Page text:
If all else falls through or ends up being closed, it looks like the Christmas Markets in Lviv and Kyiv will be open; and fewer and much more simple entry restrictions..... My backup at least.
Assuming you are planning for this year you’ve got a very tight timeline to put this together. You have not even decided the basics-where you want to go. So, you are getting a myriad of responses including suggestions to visit towns you’ve never heard of in unknown countries! Including skiing changes the entire packing dynamic-you’ll be hauling heavy clothes for what/ a one time schuss day? The skiing in the US is really good, maybe think about eliminating that. Given the short timeframe, your varied interests I’d suggest getting a good travel agent and meeting with that person as a family. This is where they can really be of help-building an itinerary, booking your hotels, transportation, sightseeing, etc.
I would echo what others have said and consider cutting the itinerary to one or maybe two countries. I also would not fly in and out of Amsterdam unless you have a strong reason for doing so (family, desire to see Amsterdam). It adds a country in which you would spend little time, even in non-Covid times, and adds a lot of unnecessary travel. If the issue is availability of flights in and out of Amsterdam, remember that you can also simply connect through there and end up in Paris or Rome.
For your family, I would agree that France or maybe Austria or maybe Italy might be the best bet. It would be a shame for advanced skiers to head to Europe in winter and NOT ski in the Alps for at least one or two days! Both France and Italy allow you to visit fashion cities (Milan, Paris), art cities (Rome, Paris), and have lots of great skiing and outdoor stuff in the Alps. Both have decent markets (assuming they aren't cancelled), though for that Austria might be the better bet, and depending on the border situation you can possibly pop over into Germany for something car-related. And you had mentioned Hallstadt.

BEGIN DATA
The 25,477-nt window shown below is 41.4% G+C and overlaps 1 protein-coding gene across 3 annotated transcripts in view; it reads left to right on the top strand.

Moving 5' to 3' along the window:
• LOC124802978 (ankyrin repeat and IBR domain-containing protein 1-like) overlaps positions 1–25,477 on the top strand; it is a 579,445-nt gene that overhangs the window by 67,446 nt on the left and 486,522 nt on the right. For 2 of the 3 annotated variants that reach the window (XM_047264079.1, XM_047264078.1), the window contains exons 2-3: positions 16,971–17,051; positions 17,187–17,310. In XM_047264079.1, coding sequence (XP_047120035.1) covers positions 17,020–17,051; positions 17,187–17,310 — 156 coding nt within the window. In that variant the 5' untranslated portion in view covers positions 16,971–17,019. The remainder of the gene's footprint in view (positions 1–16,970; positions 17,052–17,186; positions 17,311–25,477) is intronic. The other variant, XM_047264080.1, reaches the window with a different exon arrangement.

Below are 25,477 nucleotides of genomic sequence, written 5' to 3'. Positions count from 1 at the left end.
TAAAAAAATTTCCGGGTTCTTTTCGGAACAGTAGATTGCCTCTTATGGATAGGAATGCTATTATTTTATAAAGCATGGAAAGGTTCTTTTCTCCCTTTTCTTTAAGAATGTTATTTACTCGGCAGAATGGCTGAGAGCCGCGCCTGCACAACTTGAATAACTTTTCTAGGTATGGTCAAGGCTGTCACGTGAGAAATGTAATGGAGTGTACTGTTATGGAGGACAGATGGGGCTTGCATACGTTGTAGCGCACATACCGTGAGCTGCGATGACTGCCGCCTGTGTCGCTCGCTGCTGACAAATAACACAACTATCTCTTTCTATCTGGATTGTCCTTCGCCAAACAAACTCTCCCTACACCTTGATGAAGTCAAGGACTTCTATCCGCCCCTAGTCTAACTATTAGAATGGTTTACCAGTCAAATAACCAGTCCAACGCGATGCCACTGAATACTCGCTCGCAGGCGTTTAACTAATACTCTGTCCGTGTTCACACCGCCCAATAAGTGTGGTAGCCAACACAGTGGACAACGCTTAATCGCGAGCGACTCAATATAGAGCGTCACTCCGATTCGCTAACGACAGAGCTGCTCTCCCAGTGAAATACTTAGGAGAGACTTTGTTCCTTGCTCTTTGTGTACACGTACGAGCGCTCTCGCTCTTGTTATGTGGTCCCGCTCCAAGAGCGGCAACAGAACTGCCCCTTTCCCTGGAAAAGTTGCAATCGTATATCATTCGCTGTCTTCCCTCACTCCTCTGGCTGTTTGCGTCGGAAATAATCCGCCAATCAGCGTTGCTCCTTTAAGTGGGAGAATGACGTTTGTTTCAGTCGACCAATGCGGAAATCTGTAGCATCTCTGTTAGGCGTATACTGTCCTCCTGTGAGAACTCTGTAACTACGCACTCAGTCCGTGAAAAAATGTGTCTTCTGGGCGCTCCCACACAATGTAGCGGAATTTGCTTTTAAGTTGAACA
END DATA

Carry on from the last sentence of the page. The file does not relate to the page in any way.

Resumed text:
I'll just add that things can change very quickly regarding Covid requirements. Take a look at this thread from Thursday when Netherlands quickly moved the US (and other countries) to the "Very High Risk" list and right away started with quarantine requirements for visitors. Even the very well-informed professional guide living in Netherlands was not aware of the changes as they had not been publicized in Netherlands. You may need to be ready to flex and (I can't believe I am using this term!) but "pivot" your itinerary at the last minute. Not trying to be a Debbie Downer but I feel this may be relevant to your plans.
I had sort of planned a Christmas Market trip this year but have cancelled and will hope to travel next year for perhaps an easier time and perhaps more Christmas festivities being on display.
Thank you all. We’re taking to a travel agent. Your replies have helped us get a much better idea of what we would like to do. We’re definitely keeping an open mind in case we need to reschedule our plans according to the situation.
You guys are the best.